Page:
Allison Glenn is the new Program Manager of Incubator, an art space envisioned and operated by artist Theaster Gates in Washington Park for the University of Chicago. The Incubator formally opened its newly renovated, 10,000 square foot space last month and is already making a big impact on Chicago. Not only does it act as an exhibition space for art and music, it includes an artist-in-residence program, a woodshop for a design apprenticeship program for local high school students, and public programming. The vision of the Incubator is to use its various arms of programming to bring multiple voices together to act as a cultural hub and incubator of creativity for Washington Park and the city at large. Allison talked to me about her new position as Program Manager, as well as her experience as a graduate of SAIC.
Gabriella Brown: Can you introduce yourself by briefly describing your curatorial, research, and writing projects since you’ve been in Chicago either as a student or post-graduation?
Allison Glenn: Sure. I’m drawn to spaces that are a little bit off the cuff — an interstitial space. Interstitial is an architectural term that means the space between floors in a building. I could use that conceptually to say a space in between the institution and the environment or community. I’m interested in projects that bridge those two — the Incubator does that quite seamlessly.
GB: How did you come into contact with Theaster Gates and what projects have you been working on with him prior to the Incubator?
AG: I’d known Theaster for about five years prior to working for him. I met him at an opening for the artist Hebru Brantley at a gallery in Chelsea. Both Theaster and Naomi Beckwith (Curator at the MCA) were at the opening and I was immediately like, “Wow, these people are amazing! I want to know who they are and learn what they’ve learned.” That was the first time I met him, but we also connected in Chicago, attending talks and lectures and public events. Additionally, faculty at the School of the Art Institute were really instrumental in connecting students with artists working in Chicago, and Theaster was one of those artists.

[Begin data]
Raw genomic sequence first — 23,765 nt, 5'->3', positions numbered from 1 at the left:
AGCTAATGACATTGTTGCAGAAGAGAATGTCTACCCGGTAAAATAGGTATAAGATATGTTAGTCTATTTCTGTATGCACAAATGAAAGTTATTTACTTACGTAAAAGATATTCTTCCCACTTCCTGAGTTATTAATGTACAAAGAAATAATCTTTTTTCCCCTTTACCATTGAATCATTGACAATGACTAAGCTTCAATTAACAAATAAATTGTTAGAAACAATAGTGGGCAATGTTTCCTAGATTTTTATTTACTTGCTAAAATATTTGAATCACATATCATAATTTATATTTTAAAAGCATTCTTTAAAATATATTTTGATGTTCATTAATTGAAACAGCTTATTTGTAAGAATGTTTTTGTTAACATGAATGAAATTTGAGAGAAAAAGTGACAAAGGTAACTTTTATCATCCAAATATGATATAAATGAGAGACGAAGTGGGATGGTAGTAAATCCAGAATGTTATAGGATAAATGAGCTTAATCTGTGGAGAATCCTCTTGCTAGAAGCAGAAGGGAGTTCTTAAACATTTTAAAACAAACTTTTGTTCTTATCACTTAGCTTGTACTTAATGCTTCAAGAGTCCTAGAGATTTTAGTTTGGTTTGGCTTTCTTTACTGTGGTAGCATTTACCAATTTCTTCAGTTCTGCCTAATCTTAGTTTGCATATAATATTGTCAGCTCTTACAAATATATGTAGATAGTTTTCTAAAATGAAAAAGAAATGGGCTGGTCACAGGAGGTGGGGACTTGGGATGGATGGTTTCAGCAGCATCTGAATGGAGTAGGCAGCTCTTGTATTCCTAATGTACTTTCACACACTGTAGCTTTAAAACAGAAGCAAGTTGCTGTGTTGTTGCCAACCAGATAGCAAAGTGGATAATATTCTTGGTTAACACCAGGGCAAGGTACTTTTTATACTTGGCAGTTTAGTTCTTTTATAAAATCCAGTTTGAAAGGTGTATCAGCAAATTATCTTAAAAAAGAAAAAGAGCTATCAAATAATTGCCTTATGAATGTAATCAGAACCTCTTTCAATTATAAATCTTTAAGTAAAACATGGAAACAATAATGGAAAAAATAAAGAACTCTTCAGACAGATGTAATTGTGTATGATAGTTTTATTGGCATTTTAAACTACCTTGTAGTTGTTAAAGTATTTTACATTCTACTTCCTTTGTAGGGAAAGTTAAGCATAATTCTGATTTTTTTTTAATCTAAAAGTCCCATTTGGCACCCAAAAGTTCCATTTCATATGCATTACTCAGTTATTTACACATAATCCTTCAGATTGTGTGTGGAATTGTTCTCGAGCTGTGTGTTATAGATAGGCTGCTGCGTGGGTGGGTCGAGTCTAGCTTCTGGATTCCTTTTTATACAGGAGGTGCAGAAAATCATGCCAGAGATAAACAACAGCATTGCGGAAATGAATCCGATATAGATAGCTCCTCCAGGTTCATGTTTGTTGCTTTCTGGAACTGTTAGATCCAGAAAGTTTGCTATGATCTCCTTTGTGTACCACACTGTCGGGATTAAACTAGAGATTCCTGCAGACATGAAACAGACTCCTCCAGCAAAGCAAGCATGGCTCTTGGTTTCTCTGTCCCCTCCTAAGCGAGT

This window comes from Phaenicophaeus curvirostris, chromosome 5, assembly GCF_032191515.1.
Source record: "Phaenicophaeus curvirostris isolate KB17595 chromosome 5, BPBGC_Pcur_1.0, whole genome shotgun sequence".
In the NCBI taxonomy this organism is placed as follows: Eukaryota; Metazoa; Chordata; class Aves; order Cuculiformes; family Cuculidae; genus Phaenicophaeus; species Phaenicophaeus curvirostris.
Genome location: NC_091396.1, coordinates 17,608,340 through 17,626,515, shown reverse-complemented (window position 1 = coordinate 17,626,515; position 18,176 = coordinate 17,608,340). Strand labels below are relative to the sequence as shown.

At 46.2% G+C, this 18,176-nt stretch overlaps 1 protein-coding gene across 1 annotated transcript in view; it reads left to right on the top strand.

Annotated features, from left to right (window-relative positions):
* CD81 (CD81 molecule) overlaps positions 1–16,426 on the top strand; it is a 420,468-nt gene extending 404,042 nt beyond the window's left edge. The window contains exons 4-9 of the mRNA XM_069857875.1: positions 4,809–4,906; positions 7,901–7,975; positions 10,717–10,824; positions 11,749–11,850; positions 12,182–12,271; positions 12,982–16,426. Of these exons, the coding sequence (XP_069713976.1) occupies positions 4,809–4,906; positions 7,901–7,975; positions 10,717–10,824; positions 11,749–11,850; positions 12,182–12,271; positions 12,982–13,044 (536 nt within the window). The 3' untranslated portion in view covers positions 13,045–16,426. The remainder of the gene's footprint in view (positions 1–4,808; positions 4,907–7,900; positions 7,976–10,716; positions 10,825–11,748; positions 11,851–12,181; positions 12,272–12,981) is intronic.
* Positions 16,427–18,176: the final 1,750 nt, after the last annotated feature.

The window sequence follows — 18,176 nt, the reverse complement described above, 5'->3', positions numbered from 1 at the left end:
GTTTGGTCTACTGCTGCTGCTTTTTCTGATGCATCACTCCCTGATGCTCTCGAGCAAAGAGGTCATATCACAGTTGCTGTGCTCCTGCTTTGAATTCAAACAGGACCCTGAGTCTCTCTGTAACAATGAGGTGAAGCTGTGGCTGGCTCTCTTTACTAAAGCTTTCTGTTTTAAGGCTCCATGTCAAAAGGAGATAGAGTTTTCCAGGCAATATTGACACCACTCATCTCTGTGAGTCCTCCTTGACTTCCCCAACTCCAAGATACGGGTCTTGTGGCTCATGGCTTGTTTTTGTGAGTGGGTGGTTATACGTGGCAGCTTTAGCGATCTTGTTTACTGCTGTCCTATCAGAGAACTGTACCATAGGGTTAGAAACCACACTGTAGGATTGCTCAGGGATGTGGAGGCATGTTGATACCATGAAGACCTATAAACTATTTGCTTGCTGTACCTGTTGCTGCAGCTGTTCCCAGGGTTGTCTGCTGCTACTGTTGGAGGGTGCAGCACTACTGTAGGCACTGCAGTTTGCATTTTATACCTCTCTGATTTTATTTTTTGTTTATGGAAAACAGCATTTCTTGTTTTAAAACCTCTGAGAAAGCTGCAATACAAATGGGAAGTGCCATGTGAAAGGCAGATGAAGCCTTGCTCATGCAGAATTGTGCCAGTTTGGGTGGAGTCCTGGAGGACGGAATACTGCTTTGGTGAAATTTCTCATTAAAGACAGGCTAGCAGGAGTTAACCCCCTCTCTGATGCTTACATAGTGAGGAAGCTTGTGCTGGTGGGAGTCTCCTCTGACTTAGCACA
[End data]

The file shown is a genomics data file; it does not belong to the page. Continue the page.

GB: Do you have suggestions for ways that students at SAIC can make connections between their practice or school and communities outside of it? Is that important?
AG: It’s definitely important. SAIC is a wonderful institution, but it’s important to reach outside of it and realize it’s quite insular, and there’s a lot that exists beyond that four square block geographic radius, but also the conceptual boundaries. SAIC has a specific pedagogy — one that worked well for me, this interdisciplinary practice that, even though I wasn’t in a studio program, the idea of collaboration extended. It’s important to get outside of the studio, the student body, Chicago, the United States — explore!
GB: How is the space associated with the University of Chicago? Do you think there are ways for SAIC to be more connected to other audiences?
AG: We are 100% associated with the University of Chicago through the Arts and Public Life Initiative and the Provost’s office. Theaster Gates, who is the director of arts and public life at the university, envisioned the whole project. We have interns from the university who work here, and we have students come by for talks and performances, etc. We are located on the other side of Washington Park, so we’re not directly on campus. The university is doing something unprecedented. I don’t know of another educational institution in Chicago that has partnered with an artist that bridges the gap between the university and neighboring communities. I don’t think SAIC is doing anything like that, but I don’t think it’s out of the question. University of Chicago is just on the forefront of that initiative.
GB: Do you have advice for current students about how to forge connections and take advantage of the community and resources at SAIC before graduation?
AG: I got involved in everything. I was involved with student organizations, and I was lucky enough to have a job on campus with exhibition practices. Get to know everybody, go to everything and connect with everybody. Connect outside of the school. Go to the MCA, the Art Institute, come down here and see us! Build yourself up outside of your role as a student. Take yourself seriously so others take you seriously. Be determined, diligent and open. Take risks because it’s probably one of the only times you’ll be able to do that. Read everything.